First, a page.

J Manipulative Physiol Ther 1994 (Jul); 17 (6): 369–375
Whittingham W, Ellis WB, Molyneux TP
Faculty of Biomedical and Health Sciences,
School of Chiropractic and Osteopathy, R.M.I.T.,
OBJECTIVE: The objective of this pilot study was to investigate the effect of spinal manipulation for the relief of chronic headache of cervical origin, utilizing a specific technique, toggle recoil, to treat the two upper cervical vertebrae. This study will help delineate the design for a future, larger study.
DESIGN: Twenty–six patients were accepted for a continuous time series analysis (6 wk) design.
SETTING: Chiropractic outpatient research clinic. PATIENTS: The patients–– 16 females (average age 42.1 yr, SD 11.03) and 10 males (average age 52.1 yr, SD 10.69) all had chronic headaches (> 3 mo) with upper cervical joint dysfunction.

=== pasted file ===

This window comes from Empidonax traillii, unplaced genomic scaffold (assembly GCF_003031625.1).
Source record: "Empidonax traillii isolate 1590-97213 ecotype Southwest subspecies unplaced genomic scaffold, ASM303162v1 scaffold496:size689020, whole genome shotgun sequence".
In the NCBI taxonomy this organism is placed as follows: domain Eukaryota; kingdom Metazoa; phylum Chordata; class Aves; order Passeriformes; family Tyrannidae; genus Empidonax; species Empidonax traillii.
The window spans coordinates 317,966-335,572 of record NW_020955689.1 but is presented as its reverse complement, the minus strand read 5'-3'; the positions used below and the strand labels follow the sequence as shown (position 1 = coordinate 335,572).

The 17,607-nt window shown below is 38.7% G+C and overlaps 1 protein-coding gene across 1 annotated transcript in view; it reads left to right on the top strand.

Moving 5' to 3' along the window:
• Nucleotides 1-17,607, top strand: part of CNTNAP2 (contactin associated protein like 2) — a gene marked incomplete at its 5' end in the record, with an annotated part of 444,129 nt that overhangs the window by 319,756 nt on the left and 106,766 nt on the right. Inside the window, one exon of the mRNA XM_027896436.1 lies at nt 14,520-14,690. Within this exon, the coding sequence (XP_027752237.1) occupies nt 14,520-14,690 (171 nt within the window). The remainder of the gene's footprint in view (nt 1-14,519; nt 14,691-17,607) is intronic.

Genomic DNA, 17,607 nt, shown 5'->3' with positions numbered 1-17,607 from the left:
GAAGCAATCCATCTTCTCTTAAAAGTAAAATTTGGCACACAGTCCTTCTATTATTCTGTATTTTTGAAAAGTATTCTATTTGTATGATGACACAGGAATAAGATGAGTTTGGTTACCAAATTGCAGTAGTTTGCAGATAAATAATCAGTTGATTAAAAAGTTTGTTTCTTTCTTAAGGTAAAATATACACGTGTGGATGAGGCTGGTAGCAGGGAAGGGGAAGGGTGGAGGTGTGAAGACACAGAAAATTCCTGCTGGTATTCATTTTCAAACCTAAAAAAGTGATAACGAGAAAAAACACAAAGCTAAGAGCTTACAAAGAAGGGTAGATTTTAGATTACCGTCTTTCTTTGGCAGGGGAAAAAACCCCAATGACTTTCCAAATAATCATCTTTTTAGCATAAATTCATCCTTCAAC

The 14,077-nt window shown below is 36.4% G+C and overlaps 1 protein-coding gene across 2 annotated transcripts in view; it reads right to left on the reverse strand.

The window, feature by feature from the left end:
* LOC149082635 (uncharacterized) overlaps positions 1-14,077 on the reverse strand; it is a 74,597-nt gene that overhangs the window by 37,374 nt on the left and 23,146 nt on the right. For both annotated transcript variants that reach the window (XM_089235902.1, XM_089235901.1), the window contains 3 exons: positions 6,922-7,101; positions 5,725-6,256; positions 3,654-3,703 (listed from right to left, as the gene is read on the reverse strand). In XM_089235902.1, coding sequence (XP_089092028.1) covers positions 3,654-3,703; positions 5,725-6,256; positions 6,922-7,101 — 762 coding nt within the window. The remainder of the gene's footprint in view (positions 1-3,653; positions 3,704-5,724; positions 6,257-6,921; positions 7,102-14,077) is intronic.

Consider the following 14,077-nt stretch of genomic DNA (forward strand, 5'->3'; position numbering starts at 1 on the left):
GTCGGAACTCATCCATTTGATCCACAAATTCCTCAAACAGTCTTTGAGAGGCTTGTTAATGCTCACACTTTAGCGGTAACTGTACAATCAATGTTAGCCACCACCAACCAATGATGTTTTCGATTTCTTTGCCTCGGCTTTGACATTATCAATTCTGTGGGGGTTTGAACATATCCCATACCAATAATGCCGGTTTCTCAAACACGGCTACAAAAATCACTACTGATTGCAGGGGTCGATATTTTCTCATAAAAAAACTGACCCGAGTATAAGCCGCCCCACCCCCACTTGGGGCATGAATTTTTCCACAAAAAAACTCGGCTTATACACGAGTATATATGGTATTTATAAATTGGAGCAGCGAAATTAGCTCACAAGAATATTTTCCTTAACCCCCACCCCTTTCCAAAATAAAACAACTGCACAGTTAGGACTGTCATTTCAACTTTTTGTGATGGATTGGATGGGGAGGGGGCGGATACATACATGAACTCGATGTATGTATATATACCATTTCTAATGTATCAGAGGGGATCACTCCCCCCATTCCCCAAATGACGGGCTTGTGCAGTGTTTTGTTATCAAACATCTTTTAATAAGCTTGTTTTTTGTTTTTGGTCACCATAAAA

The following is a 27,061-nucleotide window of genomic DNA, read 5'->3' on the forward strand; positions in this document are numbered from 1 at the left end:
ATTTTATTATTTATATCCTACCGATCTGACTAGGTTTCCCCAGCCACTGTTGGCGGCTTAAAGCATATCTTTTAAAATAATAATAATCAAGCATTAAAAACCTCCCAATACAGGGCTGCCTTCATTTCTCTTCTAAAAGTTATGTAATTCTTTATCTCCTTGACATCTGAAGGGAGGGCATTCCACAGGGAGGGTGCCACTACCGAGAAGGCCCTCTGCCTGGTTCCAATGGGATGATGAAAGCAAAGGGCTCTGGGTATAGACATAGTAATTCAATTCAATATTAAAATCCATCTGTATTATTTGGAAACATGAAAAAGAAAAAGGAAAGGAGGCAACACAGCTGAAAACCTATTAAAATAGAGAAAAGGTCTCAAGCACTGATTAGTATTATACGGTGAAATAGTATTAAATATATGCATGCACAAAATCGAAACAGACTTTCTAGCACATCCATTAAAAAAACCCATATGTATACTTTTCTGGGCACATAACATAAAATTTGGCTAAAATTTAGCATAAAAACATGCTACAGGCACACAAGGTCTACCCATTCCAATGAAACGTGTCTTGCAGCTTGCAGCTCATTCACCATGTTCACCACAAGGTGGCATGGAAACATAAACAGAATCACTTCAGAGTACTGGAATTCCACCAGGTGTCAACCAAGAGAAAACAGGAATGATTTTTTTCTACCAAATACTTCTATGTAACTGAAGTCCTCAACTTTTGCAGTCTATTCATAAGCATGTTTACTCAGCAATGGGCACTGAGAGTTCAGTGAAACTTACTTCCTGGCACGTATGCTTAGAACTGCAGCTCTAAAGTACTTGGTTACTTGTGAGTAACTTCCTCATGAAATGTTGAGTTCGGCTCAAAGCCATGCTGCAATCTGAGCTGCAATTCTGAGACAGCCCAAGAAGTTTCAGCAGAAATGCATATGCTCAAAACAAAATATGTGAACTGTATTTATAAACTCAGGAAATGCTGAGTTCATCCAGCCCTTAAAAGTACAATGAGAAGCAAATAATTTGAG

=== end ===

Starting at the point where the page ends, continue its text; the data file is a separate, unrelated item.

INTERVENTION: All the patients received four upper cervical toggle recoil adjustments over a 2–wk period.
MAIN OUTCOME MEASURES: Standardized headache history, daily questionnaires for the duration of the trial, measuring; frequency; and severity of the headache, plain film with dynamic spinal radiographs and motion palpation.
RESULTS: The results indicate statistically significant outcomes (p < .001) that indicate changes in headache frequency, duration and severity in all but two of the patients. The overall duration of headaches decreased from 110 hr pretreatment to 25 hr posttreatment, a decrease of 77%. The overall score for severity dropped from 55 to 22–– a 60% improvement in perceived pain. The frequency of headaches over a 2–wk period dropped from 18 to 7, an improvement of 62%.
CONCLUSIONS: Since the results of this pilot study were not adequately controlled they cannot be seen as proof supporting the clinical efficacy of manipulation for chronic headaches. However, as a group for duration, severity and frequency all measures were significant. These findings would suggest that further study of upper cervical manipulation for the treatment of chronic headaches with upper cervical joint dysfunction in a randomized, controlled clinical trial is needed.